TitleThe idea of lapidary medicine
NameHarris, Nichola Erin (author), Bell, Rudolph (chair), Jones, Jennifer (internal member), Mack, Phyllis (internal member), Thuno, Erik (outside member), Rutgers University, Graduate School - New Brunswick,
Precious stones--Therapeutic use,
DescriptionThis dissertation explores the transmission and circulation of ideas related to a rarely studied aspect of medieval and early modern medicine: the therapeutic application of gemstones. It traces the dissemination of ideas about the healing virtues of "stones" beginning with their Western origins in classical Greek and Roman texts to the manuscript culture of medieval Europe. Then the study continues with a close look at the development of lapidary theory in the print culture of early modern England, especially popular advice manuals. Finally, the dissertation examines the practice of lapidary medicine as it is recorded in a range of archival sources, such as wills and apothecary inventories, as well as in iconographic and archeological evidence found in portraits, woodcuts, and surviving examples of jewelry. The study demonstrates that lapidary theory was part of the orthodox medical tradition of early modern England and that ideas about lapidary healing circulated widely through the use of popular medical advice manuals. Furthermore, it presents evidence that lapidary materials were commonly sold by seventeenth-century jewelers and apothecary shops and were therefore widely available to early modern consumers.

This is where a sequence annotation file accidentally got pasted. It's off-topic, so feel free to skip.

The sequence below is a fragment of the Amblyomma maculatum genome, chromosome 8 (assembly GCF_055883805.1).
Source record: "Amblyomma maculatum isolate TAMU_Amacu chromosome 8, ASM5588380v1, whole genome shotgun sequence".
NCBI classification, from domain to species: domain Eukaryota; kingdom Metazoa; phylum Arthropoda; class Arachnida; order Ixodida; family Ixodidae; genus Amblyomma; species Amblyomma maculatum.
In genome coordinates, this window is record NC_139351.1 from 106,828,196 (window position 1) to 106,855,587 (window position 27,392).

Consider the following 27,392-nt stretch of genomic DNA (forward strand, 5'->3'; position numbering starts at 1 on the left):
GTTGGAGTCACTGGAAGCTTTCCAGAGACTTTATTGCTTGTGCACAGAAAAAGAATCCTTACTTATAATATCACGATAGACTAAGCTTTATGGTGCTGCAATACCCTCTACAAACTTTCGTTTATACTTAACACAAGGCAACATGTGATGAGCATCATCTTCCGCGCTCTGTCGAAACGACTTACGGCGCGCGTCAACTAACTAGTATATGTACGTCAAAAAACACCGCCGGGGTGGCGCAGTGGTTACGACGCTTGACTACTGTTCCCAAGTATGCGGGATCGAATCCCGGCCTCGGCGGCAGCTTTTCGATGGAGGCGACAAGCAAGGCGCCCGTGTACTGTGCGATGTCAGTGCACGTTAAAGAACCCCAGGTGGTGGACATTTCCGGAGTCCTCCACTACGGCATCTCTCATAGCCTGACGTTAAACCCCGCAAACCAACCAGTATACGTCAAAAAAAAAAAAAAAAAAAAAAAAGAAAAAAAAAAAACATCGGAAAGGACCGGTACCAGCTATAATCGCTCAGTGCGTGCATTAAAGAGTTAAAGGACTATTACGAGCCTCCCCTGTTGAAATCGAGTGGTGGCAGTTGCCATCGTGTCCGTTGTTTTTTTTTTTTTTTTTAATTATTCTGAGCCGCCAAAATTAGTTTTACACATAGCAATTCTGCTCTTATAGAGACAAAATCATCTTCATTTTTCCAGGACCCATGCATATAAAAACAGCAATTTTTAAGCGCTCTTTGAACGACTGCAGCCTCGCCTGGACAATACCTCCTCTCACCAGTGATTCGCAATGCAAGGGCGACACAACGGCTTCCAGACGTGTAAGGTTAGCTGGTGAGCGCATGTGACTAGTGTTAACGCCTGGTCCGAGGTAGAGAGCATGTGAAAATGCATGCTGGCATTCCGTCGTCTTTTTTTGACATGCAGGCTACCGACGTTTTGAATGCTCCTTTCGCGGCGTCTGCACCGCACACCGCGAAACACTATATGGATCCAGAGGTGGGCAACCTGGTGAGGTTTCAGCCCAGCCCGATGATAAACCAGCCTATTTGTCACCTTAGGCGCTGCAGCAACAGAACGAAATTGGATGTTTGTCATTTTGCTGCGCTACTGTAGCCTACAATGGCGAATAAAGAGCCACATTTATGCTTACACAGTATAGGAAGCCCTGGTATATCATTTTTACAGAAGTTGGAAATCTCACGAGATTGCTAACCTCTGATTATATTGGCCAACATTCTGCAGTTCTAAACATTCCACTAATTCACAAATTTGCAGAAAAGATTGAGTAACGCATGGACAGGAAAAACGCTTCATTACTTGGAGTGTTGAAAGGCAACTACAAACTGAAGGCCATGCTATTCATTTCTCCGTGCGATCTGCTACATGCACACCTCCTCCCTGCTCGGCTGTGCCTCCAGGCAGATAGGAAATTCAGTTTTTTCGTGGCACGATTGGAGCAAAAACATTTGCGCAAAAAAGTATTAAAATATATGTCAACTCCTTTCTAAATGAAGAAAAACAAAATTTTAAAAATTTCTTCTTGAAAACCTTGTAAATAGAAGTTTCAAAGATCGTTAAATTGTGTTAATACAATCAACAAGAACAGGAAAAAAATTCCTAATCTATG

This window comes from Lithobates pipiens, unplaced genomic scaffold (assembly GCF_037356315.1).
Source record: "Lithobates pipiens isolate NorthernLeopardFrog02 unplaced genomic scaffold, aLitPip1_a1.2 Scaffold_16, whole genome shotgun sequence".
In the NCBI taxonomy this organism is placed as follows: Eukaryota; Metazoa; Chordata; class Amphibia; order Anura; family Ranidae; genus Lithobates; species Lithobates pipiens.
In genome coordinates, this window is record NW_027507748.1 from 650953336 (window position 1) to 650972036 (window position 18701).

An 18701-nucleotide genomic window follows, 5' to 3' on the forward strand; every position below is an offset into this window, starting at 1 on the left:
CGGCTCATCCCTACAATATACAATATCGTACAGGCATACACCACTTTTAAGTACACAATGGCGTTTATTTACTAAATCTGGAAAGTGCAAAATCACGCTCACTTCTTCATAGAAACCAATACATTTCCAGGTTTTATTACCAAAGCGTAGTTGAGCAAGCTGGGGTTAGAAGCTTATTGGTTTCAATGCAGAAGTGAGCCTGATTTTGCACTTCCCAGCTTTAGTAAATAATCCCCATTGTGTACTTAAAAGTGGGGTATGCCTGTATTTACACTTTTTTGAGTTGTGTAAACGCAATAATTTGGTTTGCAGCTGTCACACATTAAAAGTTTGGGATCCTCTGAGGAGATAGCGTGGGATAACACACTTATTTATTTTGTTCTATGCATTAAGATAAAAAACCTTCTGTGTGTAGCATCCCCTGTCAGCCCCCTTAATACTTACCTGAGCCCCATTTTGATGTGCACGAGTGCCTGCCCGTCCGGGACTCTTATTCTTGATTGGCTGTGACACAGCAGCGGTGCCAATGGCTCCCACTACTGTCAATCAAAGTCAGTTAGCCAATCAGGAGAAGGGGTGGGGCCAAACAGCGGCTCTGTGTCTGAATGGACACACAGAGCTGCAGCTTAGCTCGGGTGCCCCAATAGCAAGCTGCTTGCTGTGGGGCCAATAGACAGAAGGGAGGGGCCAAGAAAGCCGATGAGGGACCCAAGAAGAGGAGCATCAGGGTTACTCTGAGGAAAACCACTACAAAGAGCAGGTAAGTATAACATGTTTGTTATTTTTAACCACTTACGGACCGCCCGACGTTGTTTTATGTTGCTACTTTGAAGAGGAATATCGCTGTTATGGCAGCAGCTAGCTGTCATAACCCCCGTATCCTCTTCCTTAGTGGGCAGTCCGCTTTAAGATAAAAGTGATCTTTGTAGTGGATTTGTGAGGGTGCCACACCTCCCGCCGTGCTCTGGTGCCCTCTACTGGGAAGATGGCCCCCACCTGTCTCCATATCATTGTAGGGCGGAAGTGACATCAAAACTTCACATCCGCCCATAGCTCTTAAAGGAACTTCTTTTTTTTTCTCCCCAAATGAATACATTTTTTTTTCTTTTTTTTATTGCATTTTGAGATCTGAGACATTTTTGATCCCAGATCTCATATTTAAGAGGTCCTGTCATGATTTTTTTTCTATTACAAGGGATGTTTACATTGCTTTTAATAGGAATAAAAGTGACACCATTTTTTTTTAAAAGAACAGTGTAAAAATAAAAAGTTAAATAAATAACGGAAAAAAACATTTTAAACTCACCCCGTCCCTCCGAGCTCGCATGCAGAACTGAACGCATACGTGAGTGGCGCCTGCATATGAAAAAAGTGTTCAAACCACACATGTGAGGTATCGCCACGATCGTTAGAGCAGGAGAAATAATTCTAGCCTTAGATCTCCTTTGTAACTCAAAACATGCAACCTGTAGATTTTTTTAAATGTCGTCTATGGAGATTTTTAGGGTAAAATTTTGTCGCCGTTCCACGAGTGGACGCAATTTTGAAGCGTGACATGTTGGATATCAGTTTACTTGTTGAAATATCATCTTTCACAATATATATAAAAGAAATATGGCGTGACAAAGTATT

NoteIncludes bibliographical references (p. 209-250)
Noteby Nichola Erin Harris
CollectionGraduate School - New Brunswick Electronic Theses and Dissertations
RightsThe author owns the copyright to this work.